Siobhan Davies Dance Company, Sadler's Wells, London

Click to follow
The Independent Culture

After more than 30 years of making dances, and 17 of her own group, Davies and her dancers are about to move into a purpose-built building in south London. She's celebrating with a double bill of the company's first and its most recent works.

In White Man Sleeps, made in 1988, Kevin Volans's music, played live, blends harpsichords, viola da gamba and percussion in atmospheric textures. It's hard to tell where David Buckland's set ends and Peter Mumford's lighting begins. Buckland dresses the dancers in body tights, grey with broad bands of blue - were they knitted, or is it just that the piece has a homespun air?

Davies starts with several motifs. The dancers wind their arms around their heads, then tilt sideways, palms pressed together. There are low lifts; the women spring to meet their partners, caught just off the ground. The dancing here is exceptionally even, movements floated rather than bounced. The whole company dances with fluent ease and conviction.

On the first night, Davies was watching them from standing room. Dance Umbrella runs the Jerwood Proms, the stalls opened up. The "prommers" should just have been able to see Adrian Plaut's striking lighting for Bird song.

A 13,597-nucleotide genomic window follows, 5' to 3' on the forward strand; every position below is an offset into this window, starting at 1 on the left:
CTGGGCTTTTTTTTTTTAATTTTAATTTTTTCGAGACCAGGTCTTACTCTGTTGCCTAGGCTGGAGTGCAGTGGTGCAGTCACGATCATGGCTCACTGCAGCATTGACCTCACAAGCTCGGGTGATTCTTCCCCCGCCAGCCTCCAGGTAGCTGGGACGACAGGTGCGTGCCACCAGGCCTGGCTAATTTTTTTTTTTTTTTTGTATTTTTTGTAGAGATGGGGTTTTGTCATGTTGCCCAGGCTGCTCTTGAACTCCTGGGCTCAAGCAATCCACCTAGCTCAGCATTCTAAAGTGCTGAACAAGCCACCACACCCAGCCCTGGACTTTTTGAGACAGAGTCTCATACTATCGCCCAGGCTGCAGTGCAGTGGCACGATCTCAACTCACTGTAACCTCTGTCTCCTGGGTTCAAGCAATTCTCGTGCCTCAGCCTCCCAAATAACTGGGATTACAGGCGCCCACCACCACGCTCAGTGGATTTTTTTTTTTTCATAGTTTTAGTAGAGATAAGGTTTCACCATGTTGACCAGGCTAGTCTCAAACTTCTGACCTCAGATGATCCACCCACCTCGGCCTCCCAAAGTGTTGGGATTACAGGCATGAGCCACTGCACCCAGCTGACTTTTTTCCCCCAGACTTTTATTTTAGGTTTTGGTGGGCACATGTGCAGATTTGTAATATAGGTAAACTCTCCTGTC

This 2004 piece was made to be performed in the round; it doesn't project so well from a conventional stage. Plaut divides the stage with spots and lines of light. Dancers wait in quadrants, follow shadows across the floor. Some lie down and swing their arms.

Henry Montes dances a long solo to the call of the Australian pied butcher bird. Twitches run through his torso, as if he were being startled over and over again.

Bird song is long - 45 minutes - and often meagre in style. Montes apart, the dancers are at their most detached. Davies keeps asking them to bend sideways before shaking their hips or shoulders. Those wiggles aren't strutting or sexy; Davies's footwork is generally limited, and that wiggle doesn't affect it. The swung hips seem to mean, "I am a modern dancer and this is what we do." It's bread-and-water minimalism, deliberately bloodless.

Comments